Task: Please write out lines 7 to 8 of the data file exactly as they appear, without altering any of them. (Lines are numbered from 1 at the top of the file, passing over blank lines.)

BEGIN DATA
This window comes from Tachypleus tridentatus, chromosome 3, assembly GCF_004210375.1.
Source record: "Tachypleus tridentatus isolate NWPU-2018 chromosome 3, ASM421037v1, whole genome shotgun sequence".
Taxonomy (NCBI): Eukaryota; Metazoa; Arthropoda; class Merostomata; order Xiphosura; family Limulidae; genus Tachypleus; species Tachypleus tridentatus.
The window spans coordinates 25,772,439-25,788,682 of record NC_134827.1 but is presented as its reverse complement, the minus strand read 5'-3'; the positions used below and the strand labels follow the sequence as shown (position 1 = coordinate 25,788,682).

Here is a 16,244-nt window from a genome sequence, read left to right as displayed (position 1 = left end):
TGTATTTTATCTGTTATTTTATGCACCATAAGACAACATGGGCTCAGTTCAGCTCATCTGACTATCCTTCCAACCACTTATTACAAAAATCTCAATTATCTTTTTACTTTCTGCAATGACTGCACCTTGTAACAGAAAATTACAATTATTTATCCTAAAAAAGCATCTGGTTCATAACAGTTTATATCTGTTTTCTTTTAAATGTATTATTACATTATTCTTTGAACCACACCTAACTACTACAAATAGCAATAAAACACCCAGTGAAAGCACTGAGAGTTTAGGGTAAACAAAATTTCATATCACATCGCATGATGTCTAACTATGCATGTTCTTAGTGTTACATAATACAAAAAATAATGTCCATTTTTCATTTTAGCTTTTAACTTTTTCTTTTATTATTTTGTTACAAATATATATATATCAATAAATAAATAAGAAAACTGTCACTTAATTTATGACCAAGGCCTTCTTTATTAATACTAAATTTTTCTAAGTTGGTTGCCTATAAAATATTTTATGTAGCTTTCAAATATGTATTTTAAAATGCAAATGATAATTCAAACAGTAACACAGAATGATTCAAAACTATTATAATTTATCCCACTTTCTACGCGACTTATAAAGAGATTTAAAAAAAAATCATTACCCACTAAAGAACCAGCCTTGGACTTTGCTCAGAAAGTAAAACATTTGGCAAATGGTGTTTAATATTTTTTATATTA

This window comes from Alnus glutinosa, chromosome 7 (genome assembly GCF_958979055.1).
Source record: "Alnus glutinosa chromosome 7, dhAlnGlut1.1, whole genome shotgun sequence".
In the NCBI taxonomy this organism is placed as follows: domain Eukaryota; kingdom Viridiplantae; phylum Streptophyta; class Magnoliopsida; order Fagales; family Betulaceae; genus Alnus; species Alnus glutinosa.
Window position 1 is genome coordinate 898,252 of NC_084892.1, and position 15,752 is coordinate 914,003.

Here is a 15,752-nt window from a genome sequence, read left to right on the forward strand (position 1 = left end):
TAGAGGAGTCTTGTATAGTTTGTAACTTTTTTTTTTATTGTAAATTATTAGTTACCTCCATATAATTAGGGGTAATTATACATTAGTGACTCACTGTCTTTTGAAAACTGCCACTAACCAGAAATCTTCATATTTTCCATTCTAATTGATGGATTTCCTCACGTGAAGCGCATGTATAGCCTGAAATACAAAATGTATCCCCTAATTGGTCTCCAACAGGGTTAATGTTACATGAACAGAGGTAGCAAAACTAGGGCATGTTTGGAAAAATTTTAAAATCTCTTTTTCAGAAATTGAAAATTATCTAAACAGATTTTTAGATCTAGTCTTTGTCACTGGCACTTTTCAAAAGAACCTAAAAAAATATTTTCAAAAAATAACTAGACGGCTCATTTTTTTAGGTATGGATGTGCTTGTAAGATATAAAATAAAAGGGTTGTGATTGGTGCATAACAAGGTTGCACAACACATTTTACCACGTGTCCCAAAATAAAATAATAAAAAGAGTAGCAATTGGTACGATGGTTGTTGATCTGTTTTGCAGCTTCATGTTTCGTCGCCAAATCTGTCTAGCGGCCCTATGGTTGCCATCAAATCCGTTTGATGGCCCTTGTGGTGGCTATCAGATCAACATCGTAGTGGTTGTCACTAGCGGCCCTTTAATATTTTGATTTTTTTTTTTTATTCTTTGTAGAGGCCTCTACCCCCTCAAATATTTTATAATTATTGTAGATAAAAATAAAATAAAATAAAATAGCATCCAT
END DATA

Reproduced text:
This window comes from Alnus glutinosa, chromosome 7 (genome assembly GCF_958979055.1).
Source record: "Alnus glutinosa chromosome 7, dhAlnGlut1.1, whole genome shotgun sequence".